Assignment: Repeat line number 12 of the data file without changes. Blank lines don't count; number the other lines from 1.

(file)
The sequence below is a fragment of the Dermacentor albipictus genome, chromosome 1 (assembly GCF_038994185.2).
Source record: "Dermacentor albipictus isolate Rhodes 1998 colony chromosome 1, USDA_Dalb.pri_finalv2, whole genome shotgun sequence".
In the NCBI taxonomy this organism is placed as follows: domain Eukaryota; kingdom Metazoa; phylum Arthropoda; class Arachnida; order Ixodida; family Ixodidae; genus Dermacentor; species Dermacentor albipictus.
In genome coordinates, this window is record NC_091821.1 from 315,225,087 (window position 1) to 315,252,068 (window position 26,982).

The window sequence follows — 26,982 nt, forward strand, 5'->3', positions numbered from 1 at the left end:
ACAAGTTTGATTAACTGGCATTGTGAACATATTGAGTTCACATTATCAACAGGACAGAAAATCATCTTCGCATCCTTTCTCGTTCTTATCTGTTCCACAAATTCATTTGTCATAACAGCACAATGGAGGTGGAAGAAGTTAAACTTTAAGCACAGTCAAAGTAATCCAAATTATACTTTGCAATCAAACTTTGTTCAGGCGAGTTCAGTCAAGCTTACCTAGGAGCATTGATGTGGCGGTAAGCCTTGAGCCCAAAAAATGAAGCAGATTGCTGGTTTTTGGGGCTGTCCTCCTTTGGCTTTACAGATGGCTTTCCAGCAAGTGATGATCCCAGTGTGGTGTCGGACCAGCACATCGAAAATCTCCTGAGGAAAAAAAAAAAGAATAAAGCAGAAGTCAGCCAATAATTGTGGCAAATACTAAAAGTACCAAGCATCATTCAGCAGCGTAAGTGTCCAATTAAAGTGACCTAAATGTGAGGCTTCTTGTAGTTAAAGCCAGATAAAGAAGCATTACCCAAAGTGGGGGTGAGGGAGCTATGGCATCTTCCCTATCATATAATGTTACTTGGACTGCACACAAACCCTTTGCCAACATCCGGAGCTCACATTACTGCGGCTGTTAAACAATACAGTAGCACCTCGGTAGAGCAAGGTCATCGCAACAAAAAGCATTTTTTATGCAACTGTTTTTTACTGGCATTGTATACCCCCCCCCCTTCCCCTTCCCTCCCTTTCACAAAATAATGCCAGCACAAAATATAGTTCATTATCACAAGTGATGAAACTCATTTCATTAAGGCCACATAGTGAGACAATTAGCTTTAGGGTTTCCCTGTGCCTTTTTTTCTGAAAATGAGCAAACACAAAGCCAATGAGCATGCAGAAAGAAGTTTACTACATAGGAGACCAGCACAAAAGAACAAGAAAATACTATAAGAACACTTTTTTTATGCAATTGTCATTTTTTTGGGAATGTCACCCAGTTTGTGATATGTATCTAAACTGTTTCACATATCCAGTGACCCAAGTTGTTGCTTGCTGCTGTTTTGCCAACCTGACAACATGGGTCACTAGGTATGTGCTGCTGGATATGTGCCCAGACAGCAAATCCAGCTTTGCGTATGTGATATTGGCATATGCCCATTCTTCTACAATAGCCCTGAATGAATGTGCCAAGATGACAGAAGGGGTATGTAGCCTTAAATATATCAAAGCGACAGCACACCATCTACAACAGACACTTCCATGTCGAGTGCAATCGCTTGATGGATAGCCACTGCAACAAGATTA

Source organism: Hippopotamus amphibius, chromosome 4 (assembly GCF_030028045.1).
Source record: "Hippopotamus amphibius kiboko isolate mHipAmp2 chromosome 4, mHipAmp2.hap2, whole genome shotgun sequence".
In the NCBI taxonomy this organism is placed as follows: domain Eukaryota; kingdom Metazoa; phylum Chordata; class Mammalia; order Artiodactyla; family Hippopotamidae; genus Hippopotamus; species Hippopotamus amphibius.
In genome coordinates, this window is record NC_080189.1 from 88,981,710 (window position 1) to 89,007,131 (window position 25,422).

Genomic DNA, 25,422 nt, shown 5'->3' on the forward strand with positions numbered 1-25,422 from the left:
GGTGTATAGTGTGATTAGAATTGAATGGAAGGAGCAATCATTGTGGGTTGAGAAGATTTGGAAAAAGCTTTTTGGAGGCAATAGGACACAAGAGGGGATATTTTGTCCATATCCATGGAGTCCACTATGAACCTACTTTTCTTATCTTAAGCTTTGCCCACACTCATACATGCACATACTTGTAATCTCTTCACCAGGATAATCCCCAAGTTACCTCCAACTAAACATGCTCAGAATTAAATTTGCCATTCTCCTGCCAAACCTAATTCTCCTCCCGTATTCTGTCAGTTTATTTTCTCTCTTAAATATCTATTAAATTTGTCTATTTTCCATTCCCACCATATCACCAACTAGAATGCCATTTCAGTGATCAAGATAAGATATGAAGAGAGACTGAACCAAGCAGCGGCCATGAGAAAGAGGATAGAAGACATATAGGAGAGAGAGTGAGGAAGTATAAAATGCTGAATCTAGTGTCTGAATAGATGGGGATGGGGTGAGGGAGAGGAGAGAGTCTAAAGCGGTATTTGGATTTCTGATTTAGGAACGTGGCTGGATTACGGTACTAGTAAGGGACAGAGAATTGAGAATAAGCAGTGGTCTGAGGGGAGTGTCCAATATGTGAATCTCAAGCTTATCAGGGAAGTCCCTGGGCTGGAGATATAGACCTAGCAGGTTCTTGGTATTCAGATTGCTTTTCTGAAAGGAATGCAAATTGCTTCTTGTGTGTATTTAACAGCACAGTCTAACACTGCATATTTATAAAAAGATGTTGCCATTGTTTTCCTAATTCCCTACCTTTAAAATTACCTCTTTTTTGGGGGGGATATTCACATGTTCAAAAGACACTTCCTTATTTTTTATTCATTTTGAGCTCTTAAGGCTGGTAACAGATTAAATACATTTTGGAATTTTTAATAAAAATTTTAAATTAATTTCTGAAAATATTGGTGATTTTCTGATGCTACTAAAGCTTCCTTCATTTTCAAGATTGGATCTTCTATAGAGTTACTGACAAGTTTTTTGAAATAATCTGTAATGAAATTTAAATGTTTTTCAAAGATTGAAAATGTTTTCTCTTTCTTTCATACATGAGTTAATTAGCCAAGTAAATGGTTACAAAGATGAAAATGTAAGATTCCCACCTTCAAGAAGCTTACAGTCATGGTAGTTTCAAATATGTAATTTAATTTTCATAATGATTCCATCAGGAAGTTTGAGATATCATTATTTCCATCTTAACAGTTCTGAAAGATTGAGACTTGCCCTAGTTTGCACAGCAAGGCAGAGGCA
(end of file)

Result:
GGTGTATAGTGTGATTAGAATTGAATGGAAGGAGCAATCATTGTGGGTTGAGAAGATTTGGAAAAAGCTTTTTGGAGGCAATAGGACACAAGAGGGGATATTTTGTCCATATCCATGGAGTCCACTATGAACCTACTTTTCTTATCTTAAGCTTTGCCCACACTCATACATGCACATACTTGTAATCTCTTCACCAGGATAATCCCCAAGTTACCTCCAACTAAACATGCTCAGAATTAAATTTGCCATTCTCCTGCCAAACCTAATTCTCCTCCCGTATTCTGTCAGTTTATTTTCTCTCTTAAATATCTATTAAATTTGTCTATTTTCCATTCCCACCATATCACCAACTAGAATGCCATTTCAGTGATCAAGATAAGATATGAAGAGAGACTGAACCAAGCAGCGGCCATGAGAAAGAGGATAGAAGACATATAGGAGAGAGAGTGAGGAAGTATAAAATGCTGAATCTAGTGTCTGAATAGATGGGGATGGGGTGAGGGAGAGGAGAGAGTCTAAAGCGGTATTTGGATTTCTGATTTAGGAACGTGGCTGGATTACGGTACTAGTAAGGGACAGAGAATTGAGAATAAGCAGTGGTCTGAGGGGAGTGTCCAATATGTGAATCTCAAGCTTATCAGGGAAGTCCCTGGGCTGGAGATATAGACCTAGCAGGTTCTTGGTATTCAGATTGCTTTTCTGAAAGGAATGCAAATTGCTTCTTGTGTGTATTTAACAGCACAGTCTAACACTGCATATTTATAAAAAGATGTTGCCATTGTTTTCCTAATTCCCTACCTTTAAAATTACCTCTTTTTTGGGGGGGATATTCACATGTTCAAAAGACACTTCCTTATTTTTTATTCATTTTGAGCTCTTAAGGCTGGTAACAGATTAAATACATTTTGGAATTTTTAATAAAAATTTTAAATTAATTTCTGAAAATATTGGTGATTTTCTGATGCTACTAAAGCTTCCTTCATTTTCAAGATTGGATCTTCTATAGAGTTACTGACAAGTTTTTTGAAATAATCTGTAATGAAATTTAAATGTTTTTCAAAGATTGAAAATGTTTTCTCTTTCTTTCATACATGAGTTAATTAGCCAAGTAAATGGTTACAAAGATGAAAATGTAAGATTCCCACCTTCAAGAAGCTTACAGTCATGGTAGTTTCAAATATGTAATTTAATTTTCATAATGATTCCATCAGGAAGTTTGAGATATCATTATTTCCATCTTAACAGTTCTGAAAGATTGAGACTTGCCCTAGTTTGCACAGCAAGGCAGAGGCA